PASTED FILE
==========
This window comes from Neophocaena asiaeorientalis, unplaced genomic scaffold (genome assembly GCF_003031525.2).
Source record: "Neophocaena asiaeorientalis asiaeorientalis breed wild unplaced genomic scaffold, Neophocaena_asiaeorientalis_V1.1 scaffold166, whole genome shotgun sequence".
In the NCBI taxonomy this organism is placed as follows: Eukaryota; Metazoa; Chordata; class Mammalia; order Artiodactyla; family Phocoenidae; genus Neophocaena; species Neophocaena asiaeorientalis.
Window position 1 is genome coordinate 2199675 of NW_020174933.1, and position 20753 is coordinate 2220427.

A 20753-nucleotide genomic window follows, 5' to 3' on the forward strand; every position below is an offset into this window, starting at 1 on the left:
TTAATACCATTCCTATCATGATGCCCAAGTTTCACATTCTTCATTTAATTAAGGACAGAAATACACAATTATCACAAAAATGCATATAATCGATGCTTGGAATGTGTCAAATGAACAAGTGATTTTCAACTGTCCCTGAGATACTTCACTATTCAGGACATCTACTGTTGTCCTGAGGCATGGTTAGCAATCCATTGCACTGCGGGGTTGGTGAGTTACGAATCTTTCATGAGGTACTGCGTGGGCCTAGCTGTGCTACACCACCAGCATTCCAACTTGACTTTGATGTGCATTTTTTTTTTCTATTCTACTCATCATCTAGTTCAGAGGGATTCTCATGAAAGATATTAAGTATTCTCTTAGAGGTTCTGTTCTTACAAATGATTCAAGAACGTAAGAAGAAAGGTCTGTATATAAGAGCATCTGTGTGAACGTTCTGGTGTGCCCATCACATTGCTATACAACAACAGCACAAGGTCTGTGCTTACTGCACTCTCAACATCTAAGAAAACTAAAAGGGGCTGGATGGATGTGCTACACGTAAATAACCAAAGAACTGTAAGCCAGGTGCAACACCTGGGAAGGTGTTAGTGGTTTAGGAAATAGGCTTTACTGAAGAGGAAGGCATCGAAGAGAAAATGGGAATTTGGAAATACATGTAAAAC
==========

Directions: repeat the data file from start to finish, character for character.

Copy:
This window comes from Neophocaena asiaeorientalis, unplaced genomic scaffold (genome assembly GCF_003031525.2).
Source record: "Neophocaena asiaeorientalis asiaeorientalis breed wild unplaced genomic scaffold, Neophocaena_asiaeorientalis_V1.1 scaffold166, whole genome shotgun sequence".
In the NCBI taxonomy this organism is placed as follows: Eukaryota; Metazoa; Chordata; class Mammalia; order Artiodactyla; family Phocoenidae; genus Neophocaena; species Neophocaena asiaeorientalis.
Window position 1 is genome coordinate 2199675 of NW_020174933.1, and position 20753 is coordinate 2220427.

A 20753-nucleotide genomic window follows, 5' to 3' on the forward strand; every position below is an offset into this window, starting at 1 on the left:
TTAATACCATTCCTATCATGATGCCCAAGTTTCACATTCTTCATTTAATTAAGGACAGAAATACACAATTATCACAAAAATGCATATAATCGATGCTTGGAATGTGTCAAATGAACAAGTGATTTTCAACTGTCCCTGAGATACTTCACTATTCAGGACATCTACTGTTGTCCTGAGGCATGGTTAGCAATCCATTGCACTGCGGGGTTGGTGAGTTACGAATCTTTCATGAGGTACTGCGTGGGCCTAGCTGTGCTACACCACCAGCATTCCAACTTGACTTTGATGTGCATTTTTTTTTTCTATTCTACTCATCATCTAGTTCAGAGGGATTCTCATGAAAGATATTAAGTATTCTCTTAGAGGTTCTGTTCTTACAAATGATTCAAGAACGTAAGAAGAAAGGTCTGTATATAAGAGCATCTGTGTGAACGTTCTGGTGTGCCCATCACATTGCTATACAACAACAGCACAAGGTCTGTGCTTACTGCACTCTCAACATCTAAGAAAACTAAAAGGGGCTGGATGGATGTGCTACACGTAAATAACCAAAGAACTGTAAGCCAGGTGCAACACCTGGGAAGGTGTTAGTGGTTTAGGAAATAGGCTTTACTGAAGAGGAAGGCATCGAAGAGAAAATGGGAATTTGGAAATACATGTAAAAC